Managing Expectations_YbreastAs a general pediatrician and lactation consultant in a busy pediatric practice, my days are often filled with the stories and tears of new mothers. After all, giving birth is the single most life-changing experience most of us will ever have. While rewarding, it can throw even the best of us for a loop. And, breastfeeding certainly isn’t easy. I get it! To succeed, it starts with the expectation.

That being said, I find that the moms who tend to have the most difficult time, and often the least breastfeeding success, are the ones with the most unrealistic expectations. Realistically, one should expect the first 3-4 weeks of breastfeeding to be challenging… to say the least.

I, myself, have been there and with experience and time, I learned that while breastfeeding can be very difficult—at first—once you catch your groove and get past the sheer exhaustion that having a newborn naturally results in, it is infinitely easier to attach a baby to your breast at 2 AM than it is to get up and make a bottle. The trick is having a bit of patience and perseverance until you get there.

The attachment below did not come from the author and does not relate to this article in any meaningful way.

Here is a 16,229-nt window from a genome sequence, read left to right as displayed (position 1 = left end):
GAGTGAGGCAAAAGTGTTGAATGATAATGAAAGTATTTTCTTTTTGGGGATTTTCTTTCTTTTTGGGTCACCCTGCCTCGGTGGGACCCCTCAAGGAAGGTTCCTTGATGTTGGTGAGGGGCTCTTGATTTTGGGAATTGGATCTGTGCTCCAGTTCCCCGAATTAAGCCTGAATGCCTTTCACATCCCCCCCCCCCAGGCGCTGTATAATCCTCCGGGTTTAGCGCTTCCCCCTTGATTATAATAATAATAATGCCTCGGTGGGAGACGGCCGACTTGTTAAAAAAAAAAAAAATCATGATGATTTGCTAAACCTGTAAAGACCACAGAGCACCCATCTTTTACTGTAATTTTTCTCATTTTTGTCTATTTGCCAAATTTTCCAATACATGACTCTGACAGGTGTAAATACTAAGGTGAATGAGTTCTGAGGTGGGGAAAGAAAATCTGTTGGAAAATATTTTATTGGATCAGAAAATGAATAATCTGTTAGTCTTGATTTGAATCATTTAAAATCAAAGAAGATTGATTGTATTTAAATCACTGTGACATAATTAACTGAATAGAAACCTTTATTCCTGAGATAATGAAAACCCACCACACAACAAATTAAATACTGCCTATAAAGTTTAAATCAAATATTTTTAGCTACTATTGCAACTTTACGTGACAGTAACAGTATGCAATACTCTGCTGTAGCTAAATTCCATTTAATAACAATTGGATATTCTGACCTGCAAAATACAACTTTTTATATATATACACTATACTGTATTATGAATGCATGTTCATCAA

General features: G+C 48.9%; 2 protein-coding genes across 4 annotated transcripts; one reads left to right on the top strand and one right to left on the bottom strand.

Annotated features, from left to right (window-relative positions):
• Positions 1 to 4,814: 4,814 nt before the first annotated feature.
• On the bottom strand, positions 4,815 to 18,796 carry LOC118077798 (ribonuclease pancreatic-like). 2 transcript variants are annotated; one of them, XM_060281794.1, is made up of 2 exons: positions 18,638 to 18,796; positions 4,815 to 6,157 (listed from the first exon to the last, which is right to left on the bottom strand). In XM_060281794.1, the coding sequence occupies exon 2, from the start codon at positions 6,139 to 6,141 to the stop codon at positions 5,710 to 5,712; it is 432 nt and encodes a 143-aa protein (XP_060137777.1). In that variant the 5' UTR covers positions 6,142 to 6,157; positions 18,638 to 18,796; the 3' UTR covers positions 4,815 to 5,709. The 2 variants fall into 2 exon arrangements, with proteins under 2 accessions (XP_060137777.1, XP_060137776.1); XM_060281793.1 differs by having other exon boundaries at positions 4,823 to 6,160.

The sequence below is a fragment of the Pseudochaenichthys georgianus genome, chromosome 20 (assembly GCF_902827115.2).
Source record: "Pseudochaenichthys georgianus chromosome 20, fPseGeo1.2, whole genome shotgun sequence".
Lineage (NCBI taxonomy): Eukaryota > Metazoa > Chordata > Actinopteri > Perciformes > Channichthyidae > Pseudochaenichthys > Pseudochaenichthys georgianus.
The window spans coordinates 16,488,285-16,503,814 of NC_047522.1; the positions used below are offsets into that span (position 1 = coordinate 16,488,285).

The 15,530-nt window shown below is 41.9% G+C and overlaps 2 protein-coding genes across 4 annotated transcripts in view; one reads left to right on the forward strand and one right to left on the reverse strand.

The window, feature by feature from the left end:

I completely understand the expectation that breastfeeding should be easy—After all, it’s a natural process, right? Unfortunately, in today’s world, we often don’t have the same support that most women used to when it comes to learning how to nurse. Many of today’s new moms were not nursed themselves and therefore are often facing opposition rather than support from their mothers. Realistically, it will take time to get used to the most comfortable positions, the almost hourly feeds, and the sleepless nights. Here are just a few of the “new normals” to expect in those first few exciting and tumultuous weeks:

  •  It’s normal to feel like the baby is attached to you.
  •  It’s normal for baby to need to eat 12 times within a 24-hour timeframe.
  •  It’s normal for you to get barely the time to pee between feeds.
  •  It’s normal for you to feel like you will collapse from exhaustion, and it’s normal to feel like it is not humanly possible to do what is being asked of you.
  •  It’s normal to feel like giving up…

…but hang in there: that “hump” is more of a very steep hill and as soon as you reach the crest, it’s smooth sailing! Really! Feeds spread out. You start to get some rest. You may even find the time to pick up the phone. And as a bonus: no need to worry about bottles, no chance of forgetting to buy baby’s formula (mommy brain never goes away!), and so, so many health benefits. Your baby is at a reduced risk for a multitude of infections and diseases because of your hard work, which translates into fewer doctor appointments, fewer nights awake with a sick kid, and more time to yourself.

So fret not ladies. The initial effort is a monster, but believe it or not, there will come a time when you will effortlessly nurse your baby singlehandedly while sitting on the potty and texting… all at the same time. All it takes is a bit of time and realistic expectations.